CHAMPAIGN — Growing up in a central Illinois farming community impressed upon Trent Ford the importance of the soil. And when his family traveled from Roanoke in Woodford County to visit relatives in Texas, he was fascinated by changes in the weather along the way.
Those two interests led to a research-packed career for the geographer who is now the new state climatologist.
“A lot of my research is centered broadly on the influence of the land on the atmosphere and the interactions between those two,” said Ford, who began his job Thursday.
He’s working from Carbondale for a while until he and his wife can sell their home and relocate to Champaign County.
Ford replaces Jim Angel, who retired late last year after 34 years at the Illinois State Water Survey, 21 of those as state climatologist, the official go-to source of science-based weather and climate information for Illinois.
He was chosen from about 20 serious candidates in a nationwide search, according to Kevin O’Brien, director of the Illinois State Water Survey, based in Champaign.
“Trent really rose to the top in this group. He knows how to take science and be able to communicate that with the public. That was a key factor here. At the same time, he has an active research program,” O’Brien said.
“The extra bonus with him is he comes from a farming background. One of our major focuses here in central Illinois is the Farm Bureau and the needs of farmers. It was clear he could understand not only the science but how to develop the communication tools to help farmers do what they need to do,” O’Brien said.
At 30, Ford has already completed three degrees in geography: a bachelor’s from Illinois State in Normal, and a master’s and doctorate from Texas A&M in College Station.
He’s widely published and, since 2015, has been an assistant professor in the department of geography and environmental resources at Southern Illinois University in Carbondale — teaching, researching and working with students pursuing advanced degrees.
He’s looking forward to the broader reach that comes with being the state climatologist, and he’s even up for answering the always scintillating: ‘How much rain did we get yesterday?’
“For this position, I’m replacing my teaching with outreach. I really like that. If I do it properly, I will help somebody who cares about being helped. I’m excited,” he said.
Ford said Angel told him that farmers are the biggest consumers of information from the state climatologist “because their day-to-day decisions are strongly impacted by weather and climate.”
“But there is urban planning, water resource management, environmental issues like water or air pollution. All have climate applications,” Ford said.
Ford gets animated talking about how ground moisture affects life. His research has focused on trying to predict “extremes, the high-impact events: droughts, extreme heat, extreme flooding, cold.”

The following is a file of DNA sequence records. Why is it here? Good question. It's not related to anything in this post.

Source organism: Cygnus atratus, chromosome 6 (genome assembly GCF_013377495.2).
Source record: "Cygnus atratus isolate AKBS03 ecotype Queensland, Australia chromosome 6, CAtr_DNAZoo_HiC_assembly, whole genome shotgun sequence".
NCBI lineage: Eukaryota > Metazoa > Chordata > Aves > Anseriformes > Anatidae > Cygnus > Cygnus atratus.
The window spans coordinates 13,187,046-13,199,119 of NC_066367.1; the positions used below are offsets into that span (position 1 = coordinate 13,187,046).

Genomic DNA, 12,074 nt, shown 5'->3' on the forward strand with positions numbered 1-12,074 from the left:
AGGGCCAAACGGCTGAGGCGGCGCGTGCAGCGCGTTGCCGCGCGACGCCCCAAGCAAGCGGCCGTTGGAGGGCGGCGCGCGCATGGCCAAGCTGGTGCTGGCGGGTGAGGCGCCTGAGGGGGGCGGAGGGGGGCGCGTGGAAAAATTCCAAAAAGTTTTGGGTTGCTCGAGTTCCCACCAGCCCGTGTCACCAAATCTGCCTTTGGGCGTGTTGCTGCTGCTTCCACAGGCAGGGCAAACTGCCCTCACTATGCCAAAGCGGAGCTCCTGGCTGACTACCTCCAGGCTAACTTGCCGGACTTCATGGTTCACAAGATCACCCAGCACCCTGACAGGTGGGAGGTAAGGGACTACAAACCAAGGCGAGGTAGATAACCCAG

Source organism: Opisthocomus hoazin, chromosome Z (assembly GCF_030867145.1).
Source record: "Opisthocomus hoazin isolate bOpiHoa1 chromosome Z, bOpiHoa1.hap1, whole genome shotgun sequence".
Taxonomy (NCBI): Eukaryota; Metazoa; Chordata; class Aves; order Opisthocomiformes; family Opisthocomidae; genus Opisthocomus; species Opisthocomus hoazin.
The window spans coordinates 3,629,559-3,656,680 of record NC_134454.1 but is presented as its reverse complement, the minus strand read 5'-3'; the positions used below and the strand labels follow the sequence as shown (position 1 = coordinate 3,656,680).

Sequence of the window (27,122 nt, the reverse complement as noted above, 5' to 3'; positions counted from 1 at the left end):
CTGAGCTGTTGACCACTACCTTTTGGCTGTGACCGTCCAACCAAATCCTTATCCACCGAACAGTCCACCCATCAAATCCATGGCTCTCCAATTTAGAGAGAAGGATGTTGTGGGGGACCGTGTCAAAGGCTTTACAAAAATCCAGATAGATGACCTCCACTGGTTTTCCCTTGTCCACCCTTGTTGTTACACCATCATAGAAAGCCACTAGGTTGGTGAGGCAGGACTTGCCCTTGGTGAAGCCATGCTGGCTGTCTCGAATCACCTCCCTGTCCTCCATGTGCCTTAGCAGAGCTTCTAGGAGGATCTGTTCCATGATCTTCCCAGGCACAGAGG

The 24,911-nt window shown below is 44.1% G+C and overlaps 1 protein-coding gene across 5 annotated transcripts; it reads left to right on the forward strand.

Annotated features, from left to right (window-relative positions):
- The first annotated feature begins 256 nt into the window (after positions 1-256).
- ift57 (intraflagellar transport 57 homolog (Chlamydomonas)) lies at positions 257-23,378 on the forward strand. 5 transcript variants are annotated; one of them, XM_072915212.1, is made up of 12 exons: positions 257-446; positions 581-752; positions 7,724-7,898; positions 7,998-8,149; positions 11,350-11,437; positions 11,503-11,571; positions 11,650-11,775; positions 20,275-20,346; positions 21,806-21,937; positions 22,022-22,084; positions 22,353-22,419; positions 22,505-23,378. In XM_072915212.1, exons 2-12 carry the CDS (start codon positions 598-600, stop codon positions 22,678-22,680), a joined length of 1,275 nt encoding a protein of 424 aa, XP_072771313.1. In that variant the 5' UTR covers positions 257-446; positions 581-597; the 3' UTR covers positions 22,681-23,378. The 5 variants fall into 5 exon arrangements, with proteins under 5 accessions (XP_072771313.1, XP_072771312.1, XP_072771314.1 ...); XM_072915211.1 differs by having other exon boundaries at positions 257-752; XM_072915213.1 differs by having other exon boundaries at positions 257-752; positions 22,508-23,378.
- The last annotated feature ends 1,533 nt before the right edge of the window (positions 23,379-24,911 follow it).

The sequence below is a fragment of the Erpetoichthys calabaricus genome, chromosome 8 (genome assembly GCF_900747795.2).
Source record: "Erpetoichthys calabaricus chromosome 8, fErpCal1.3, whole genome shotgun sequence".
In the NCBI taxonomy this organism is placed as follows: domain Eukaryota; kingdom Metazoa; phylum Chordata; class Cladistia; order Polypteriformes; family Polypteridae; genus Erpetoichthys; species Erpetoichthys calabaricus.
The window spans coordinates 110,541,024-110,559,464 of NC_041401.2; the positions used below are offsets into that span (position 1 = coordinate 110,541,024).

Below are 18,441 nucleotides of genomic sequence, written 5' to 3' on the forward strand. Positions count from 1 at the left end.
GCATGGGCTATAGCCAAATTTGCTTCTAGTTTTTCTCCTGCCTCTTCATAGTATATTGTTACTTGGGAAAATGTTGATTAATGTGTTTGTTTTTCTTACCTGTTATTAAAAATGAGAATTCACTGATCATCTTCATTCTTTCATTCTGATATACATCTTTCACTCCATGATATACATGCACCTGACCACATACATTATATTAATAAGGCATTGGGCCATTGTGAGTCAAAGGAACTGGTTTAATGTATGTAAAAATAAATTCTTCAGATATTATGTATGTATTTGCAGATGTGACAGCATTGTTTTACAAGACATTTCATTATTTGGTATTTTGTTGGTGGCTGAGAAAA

Although his parents were not farmers — they both worked at Country Financial in Bloomington — Ford had extended family and many friends who were. He was interested not so much in what kind of weather was happening but rather, where it occurred. That sparked his interest in geography and climate.
He chose ISU and Texas A&M because of educators at both places who helped him develop those interests.
At SIU, he landed grants from the National Aeronautics and Space Administration and the National Oceanic and Atmospheric Administration for research that he’ll bring with him to the Water Survey.
One of the NOAA grants deals with pulling together information on soil moisture from sensors all over the country into one network.
Currently, there are 1,000 to 2,000 soil moisture monitoring stations nationwide run by different entities, such as NOAA, the U.S. Department of Agriculture, state level agencies and universities, Ford said.
As a researcher “I have to stitch all these resources together. It’s awful,” he said. “What we’re trying to do is pull these different sources of data together and serve them as one consistent product for drought monitoring.”
The NASA project, he said, involves “using their satellites, which observe soil moisture to understand how soil moisture influences the formation of thunderstorms.”
Lest his work sound overly academic, Ford and a colleague developed a fun seminar at Texas A&M combining sports and climate, designed to get students engaged with faculty members. It was a hit.
“We called it ‘Triple Digits and Two-a-Days.’ We went through different examples of how weather and climate can influence sports ... like how baseballs in Coors Field in Denver would fly farther because of the atmospheric influence,” he said. “We talked about how weather can be taken into account when talking about the economics of sports betting.”
Ford’s move to Champaign County will mark the fourth college community in which he’s lived. That his wife, Molly Giertz Ford, spent her childhood in Mahomet made this area even more attractive to them. The couple have a 17-month-old son and like the idea of being closer to family.
When he’s not immersed in soil moisture and predicting climate extremes, Ford likes to hike, bike, fish and hang out with family. He’s also a big Chicago sports fan, especially of the Bears and White Sox.
“I feel like I can serve the entire Illinois population well because I’m offensive to neither Cardinals nor Cubs fans,” he said.